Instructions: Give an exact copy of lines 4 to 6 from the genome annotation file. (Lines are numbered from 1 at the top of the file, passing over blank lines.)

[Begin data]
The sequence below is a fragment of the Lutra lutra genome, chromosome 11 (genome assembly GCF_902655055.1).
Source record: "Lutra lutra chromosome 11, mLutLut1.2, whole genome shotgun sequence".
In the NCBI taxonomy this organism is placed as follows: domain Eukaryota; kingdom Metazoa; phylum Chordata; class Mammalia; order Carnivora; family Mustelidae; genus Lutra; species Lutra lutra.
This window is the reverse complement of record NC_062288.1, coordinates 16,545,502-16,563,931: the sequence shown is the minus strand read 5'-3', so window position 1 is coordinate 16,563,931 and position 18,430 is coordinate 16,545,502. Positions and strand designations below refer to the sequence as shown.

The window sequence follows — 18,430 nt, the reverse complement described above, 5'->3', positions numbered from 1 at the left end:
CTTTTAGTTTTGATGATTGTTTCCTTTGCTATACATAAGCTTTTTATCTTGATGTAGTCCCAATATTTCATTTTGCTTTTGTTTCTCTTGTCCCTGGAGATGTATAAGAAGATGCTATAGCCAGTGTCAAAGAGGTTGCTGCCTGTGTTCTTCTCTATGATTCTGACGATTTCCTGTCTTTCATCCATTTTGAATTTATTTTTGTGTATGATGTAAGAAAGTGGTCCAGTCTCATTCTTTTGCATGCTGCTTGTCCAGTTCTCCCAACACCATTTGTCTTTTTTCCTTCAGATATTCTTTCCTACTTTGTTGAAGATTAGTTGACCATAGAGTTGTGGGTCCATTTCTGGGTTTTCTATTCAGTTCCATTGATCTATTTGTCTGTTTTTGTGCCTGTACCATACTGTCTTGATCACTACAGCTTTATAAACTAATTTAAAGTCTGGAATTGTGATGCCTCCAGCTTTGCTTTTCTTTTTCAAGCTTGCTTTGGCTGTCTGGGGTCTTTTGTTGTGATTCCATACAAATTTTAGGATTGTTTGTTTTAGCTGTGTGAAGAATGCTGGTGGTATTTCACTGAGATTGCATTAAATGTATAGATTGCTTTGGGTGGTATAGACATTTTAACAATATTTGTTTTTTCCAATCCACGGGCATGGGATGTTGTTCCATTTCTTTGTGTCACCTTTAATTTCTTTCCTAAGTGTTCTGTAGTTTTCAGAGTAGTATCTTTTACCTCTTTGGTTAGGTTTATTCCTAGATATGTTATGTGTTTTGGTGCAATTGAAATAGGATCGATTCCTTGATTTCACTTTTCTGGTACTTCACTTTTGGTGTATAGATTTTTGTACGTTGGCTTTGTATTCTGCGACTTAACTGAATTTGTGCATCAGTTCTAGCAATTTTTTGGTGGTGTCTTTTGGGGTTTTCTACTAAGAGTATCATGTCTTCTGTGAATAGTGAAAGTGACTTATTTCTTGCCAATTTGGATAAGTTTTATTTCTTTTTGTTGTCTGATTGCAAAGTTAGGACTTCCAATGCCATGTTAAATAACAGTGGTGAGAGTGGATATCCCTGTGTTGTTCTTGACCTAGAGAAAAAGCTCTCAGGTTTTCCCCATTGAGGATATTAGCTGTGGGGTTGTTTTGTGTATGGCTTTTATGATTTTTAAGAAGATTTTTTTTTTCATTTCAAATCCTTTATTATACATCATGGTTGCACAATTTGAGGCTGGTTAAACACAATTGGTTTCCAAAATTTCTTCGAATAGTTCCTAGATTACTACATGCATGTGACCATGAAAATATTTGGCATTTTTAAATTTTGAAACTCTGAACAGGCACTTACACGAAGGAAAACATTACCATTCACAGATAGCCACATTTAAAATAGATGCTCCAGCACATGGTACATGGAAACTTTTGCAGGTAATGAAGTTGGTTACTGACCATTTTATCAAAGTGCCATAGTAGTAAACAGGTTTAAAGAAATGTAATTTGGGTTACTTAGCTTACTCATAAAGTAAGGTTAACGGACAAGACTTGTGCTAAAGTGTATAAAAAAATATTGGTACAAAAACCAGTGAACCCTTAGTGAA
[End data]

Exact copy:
This window is the reverse complement of record NC_062288.1, coordinates 16,545,502-16,563,931: the sequence shown is the minus strand read 5'-3', so window position 1 is coordinate 16,563,931 and position 18,430 is coordinate 16,545,502. Positions and strand designations below refer to the sequence as shown.

The window sequence follows — 18,430 nt, the reverse complement described above, 5'->3', positions numbered from 1 at the left end:
CTTTTAGTTTTGATGATTGTTTCCTTTGCTATACATAAGCTTTTTATCTTGATGTAGTCCCAATATTTCATTTTGCTTTTGTTTCTCTTGTCCCTGGAGATGTATAAGAAGATGCTATAGCCAGTGTCAAAGAGGTTGCTGCCTGTGTTCTTCTCTATGATTCTGACGATTTCCTGTCTTTCATCCATTTTGAATTTATTTTTGTGTATGATGTAAGAAAGTGGTCCAGTCTCATTCTTTTGCATGCTGCTTGTCCAGTTCTCCCAACACCATTTGTCTTTTTTCCTTCAGATATTCTTTCCTACTTTGTTGAAGATTAGTTGACCATAGAGTTGTGGGTCCATTTCTGGGTTTTCTATTCAGTTCCATTGATCTATTTGTCTGTTTTTGTGCCTGTACCATACTGTCTTGATCACTACAGCTTTATAAACTAATTTAAAGTCTGGAATTGTGATGCCTCCAGCTTTGCTTTTCTTTTTCAAGCTTGCTTTGGCTGTCTGGGGTCTTTTGTTGTGATTCCATACAAATTTTAGGATTGTTTGTTTTAGCTGTGTGAAGAATGCTGGTGGTATTTCACTGAGATTGCATTAAATGTATAGATTGCTTTGGGTGGTATAGACATTTTAACAATATTTGTTTTTTCCAATCCACGGGCATGGGATGTTGTTCCATTTCTTTGTGTCACCTTTAATTTCTTTCCTAAGTGTTCTGTAGTTTTCAGAGTAGTATCTTTTACCTCTTTGGTTAGGTTTATTCCTAGATATGTTATGTGTTTTGGTGCAATTGAAATAGGATCGATTCCTTGATTTCACTTTTCTGGTACTTCACTTTTGGTGTATAGATTTTTGTACGTTGGCTTTGTATTCTGCGACTTAACTGAATTTGTGCATCAGTTCTAGCAATTTTTTGGTGGTGTCTTTTGGGGTTTTCTACTAAGAGTATCATGTCTTCTGTGAATAGTGAAAGTGACTTATTTCTTGCCAATTTGGATAAGTTTTATTTCTTTTTGTTGTCTGATTGCAAAGTTAGGACTTCCAATGCCATGTTAAATAACAGTGGTGAGAGTGGATATCCCTGTGTTGTTCTTGACCTAGAGAAAAAGCTCTCAGGTTTTCCCCATTGAGGATATTAGCTGTGGGGTTGTTTTGTGTATGGCTTTTATGATTTTTAAGAAGATTTTTTTTTTCATTTCAAATCCTTTATTATACATCATGGTTGCACAATTTGAGGCTGGTTAAACACAATTGGTTTCCAAAATTTCTTCGAATAGTTCCTAGATTACTACATGCATGTGACCATGAAAATATTTGGCATTTTTAAATTTTGAAACTCTGAACAGGCACTTACACGAAGGAAAACATTACCATTCACAGATAGCCACATTTAAAATAGATGCTCCAGCACATGGTACATGGAAACTTTTGCAGGTAATGAAGTTGGTTACTGACCATTTTATCAAAGTGCCATAGTAGTAAACAGGTTTAAAGAAATGTAATTTGGGTTACTTAGCTTACTCATAAAGTAAGGTTAACGGACAAGACTTGTGCTAAAGTGTATAAAAAAATATTGGTACAAAAACCAGTGAACCCTTAGTGAA